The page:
RJ even said this with a straight face: That “controlling your own destiny” stuff is overrated.

“Let’s be real. Let’s say miraculously we were to win every single game down the stretch. I have a feeling that we would have a pretty good chance of making it,” Jefferson said. “So in turn, you still do (control your destiny). Now, in two days from now, three days from now it might change. But you have to go at it with a positive attitude. You can’t all of a sudden say, ‘Oh no, oh no, oh no,’ because what happens if you lose a game? Is the world going to end? No.”

Jefferson says for the first time, he’s going to watch the playoffs this year. His Final Four: Boston, Detroit, L.A., San Antonio. Usually he’s not especially interested in this stuff, because the disappointment of being eliminated still stings. This time, he’s into it. The games matter. The excitement is building. The climax should be thrilling.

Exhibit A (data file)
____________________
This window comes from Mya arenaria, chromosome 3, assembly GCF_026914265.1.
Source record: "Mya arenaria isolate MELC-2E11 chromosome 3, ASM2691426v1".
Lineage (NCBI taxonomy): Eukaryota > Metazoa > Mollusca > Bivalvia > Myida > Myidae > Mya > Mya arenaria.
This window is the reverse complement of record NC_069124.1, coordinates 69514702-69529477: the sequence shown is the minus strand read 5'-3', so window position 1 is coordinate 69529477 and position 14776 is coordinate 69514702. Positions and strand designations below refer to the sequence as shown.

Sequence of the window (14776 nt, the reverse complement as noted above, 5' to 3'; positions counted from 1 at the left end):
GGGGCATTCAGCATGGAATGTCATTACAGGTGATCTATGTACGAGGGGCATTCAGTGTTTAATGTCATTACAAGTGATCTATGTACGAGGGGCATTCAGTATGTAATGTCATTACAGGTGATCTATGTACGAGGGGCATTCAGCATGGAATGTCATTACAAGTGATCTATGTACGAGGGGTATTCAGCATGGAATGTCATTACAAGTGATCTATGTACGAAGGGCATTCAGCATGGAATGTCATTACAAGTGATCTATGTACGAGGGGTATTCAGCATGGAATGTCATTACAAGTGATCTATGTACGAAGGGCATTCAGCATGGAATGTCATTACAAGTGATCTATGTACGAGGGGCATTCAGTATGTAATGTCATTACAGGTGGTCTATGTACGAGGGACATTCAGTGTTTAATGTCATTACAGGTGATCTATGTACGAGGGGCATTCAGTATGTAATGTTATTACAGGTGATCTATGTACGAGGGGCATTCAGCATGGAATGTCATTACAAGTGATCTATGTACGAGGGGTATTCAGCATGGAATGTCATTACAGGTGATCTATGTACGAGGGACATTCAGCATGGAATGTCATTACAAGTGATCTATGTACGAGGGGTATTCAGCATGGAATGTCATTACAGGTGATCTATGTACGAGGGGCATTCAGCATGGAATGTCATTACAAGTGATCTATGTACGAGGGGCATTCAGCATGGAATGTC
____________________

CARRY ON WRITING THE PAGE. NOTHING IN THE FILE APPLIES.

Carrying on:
Does that mean he’s watching the important games now, such as Knicks versus Hawks?

“No – God, no,”
he said. “Knicks-Hawks. That would be like watching us and the Knicks.”

Never Mind Nellie & Webber, You Don’t Wanna End Up In Giannakis Panagiotis’ Doghouse

Posted in Basketball, Blogged Down at 5:11 pm by

C Marc Jackson, who as recently as ’06/07 played regularly for the Hornets, was the leading scorer and 2nd-leading rebounder for Olympiakos this season. Said production didn’t prevent Jackson from being jettisoned, a situation explained yesterday by the Boston Globe’s Peter May :

In a move that can only be explained by these three words – that’s European basketball – Jackson was released just before the start of a three-game playoff series with CSKA Moscow, and was replaced on the roster by Qyntel Woods. (That’s a story for another day.)